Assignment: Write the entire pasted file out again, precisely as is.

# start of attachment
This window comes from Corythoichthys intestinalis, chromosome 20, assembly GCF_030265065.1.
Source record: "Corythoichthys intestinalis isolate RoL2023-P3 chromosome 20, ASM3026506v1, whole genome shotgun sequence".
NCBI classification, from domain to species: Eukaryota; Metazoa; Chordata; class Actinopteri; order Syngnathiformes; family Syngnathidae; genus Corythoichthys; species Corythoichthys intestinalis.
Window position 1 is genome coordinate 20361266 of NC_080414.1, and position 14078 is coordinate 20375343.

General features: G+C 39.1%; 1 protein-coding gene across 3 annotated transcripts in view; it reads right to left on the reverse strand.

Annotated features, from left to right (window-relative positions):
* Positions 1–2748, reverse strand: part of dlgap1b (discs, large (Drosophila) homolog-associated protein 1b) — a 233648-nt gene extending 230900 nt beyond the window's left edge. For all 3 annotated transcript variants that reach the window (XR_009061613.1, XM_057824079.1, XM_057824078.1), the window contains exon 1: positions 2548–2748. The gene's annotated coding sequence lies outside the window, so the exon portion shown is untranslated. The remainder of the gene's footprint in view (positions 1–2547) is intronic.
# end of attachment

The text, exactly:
This window comes from Corythoichthys intestinalis, chromosome 20, assembly GCF_030265065.1.
Source record: "Corythoichthys intestinalis isolate RoL2023-P3 chromosome 20, ASM3026506v1, whole genome shotgun sequence".
NCBI classification, from domain to species: Eukaryota; Metazoa; Chordata; class Actinopteri; order Syngnathiformes; family Syngnathidae; genus Corythoichthys; species Corythoichthys intestinalis.
Window position 1 is genome coordinate 20361266 of NC_080414.1, and position 14078 is coordinate 20375343.

General features: G+C 39.1%; 1 protein-coding gene across 3 annotated transcripts in view; it reads right to left on the reverse strand.

Annotated features, from left to right (window-relative positions):
* Positions 1–2748, reverse strand: part of dlgap1b (discs, large (Drosophila) homolog-associated protein 1b) — a 233648-nt gene extending 230900 nt beyond the window's left edge. For all 3 annotated transcript variants that reach the window (XR_009061613.1, XM_057824079.1, XM_057824078.1), the window contains exon 1: positions 2548–2748. The gene's annotated coding sequence lies outside the window, so the exon portion shown is untranslated. The remainder of the gene's footprint in view (positions 1–2547) is intronic.